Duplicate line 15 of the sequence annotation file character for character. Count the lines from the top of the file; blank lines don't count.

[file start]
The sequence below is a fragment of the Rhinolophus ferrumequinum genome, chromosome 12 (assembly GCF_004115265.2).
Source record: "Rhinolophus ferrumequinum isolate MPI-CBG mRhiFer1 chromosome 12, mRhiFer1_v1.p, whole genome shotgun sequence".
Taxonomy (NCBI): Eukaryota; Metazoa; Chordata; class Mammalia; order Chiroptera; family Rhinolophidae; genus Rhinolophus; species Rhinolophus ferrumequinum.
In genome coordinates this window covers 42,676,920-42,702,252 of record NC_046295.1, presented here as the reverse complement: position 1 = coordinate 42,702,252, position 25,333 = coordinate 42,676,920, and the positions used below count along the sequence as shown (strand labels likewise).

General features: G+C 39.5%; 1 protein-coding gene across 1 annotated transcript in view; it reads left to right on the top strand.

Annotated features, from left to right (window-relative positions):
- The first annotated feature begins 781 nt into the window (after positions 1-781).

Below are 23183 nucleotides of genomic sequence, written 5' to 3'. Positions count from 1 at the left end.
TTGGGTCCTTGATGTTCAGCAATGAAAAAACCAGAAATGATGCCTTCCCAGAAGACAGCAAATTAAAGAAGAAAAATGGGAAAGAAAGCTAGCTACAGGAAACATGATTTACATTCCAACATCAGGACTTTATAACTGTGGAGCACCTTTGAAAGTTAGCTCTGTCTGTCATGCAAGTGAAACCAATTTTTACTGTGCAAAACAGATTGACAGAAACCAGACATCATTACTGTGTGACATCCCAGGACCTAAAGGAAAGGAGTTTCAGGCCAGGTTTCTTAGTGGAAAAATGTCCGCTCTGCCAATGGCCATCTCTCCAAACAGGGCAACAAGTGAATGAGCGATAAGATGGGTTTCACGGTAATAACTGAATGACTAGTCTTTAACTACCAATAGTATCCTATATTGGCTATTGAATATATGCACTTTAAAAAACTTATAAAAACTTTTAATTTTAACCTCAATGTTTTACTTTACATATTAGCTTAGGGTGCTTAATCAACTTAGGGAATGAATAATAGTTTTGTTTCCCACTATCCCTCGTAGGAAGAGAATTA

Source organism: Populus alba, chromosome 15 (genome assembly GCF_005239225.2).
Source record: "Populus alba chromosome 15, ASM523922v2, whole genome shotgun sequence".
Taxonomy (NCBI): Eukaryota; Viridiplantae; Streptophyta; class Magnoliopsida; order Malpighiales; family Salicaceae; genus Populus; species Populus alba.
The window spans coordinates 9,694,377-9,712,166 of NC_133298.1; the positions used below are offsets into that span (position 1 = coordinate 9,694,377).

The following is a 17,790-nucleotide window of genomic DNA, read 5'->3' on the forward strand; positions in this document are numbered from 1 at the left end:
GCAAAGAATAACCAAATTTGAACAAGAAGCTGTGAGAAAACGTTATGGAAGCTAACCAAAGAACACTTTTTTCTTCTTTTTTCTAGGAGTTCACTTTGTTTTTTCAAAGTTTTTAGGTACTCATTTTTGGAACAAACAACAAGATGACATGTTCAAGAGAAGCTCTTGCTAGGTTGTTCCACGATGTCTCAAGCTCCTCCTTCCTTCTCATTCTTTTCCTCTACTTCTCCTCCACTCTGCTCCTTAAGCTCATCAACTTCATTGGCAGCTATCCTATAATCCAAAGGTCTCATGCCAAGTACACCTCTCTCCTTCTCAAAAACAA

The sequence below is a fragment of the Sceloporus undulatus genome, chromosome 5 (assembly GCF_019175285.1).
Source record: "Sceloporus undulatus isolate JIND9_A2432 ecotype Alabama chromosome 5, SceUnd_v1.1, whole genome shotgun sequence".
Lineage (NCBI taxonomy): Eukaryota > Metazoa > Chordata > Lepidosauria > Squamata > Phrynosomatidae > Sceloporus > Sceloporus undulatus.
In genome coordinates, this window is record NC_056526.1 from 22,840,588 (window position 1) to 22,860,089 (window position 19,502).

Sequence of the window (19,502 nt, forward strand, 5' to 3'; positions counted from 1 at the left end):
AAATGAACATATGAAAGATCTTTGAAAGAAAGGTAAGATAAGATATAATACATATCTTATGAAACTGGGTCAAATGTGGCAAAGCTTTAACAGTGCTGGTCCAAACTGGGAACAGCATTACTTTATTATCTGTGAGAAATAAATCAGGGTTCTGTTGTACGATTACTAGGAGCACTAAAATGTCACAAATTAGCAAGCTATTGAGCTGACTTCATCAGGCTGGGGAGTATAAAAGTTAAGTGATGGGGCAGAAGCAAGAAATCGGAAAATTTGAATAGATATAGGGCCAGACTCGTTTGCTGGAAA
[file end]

GCAAAGAATAACCAAATTTGAACAAGAAGCTGTGAGAAAACGTTATGGAAGCTAACCAAAGAACACTTTTTTCTTCTTTTTTCTAGGAGTTCACTTTGTTTTTTCAAAGTTTTTAGGTACTCATTTTTGGAACAAACAACAAGATGACATGTTCAAGAGAAGCTCTTGCTAGGTTGTTCCACGATGTCTCAAGCTCCTCCTTCCTTCTCATTCTTTTCCTCTACTTCTCCTCCACTCTGCTCCTTAAGCTCATCAACTTCATTGGCAGCTATCCTATAATCCAAAGGTCTCATGCCAAGTACACCTCTCTCCTTCTCAAAAACAA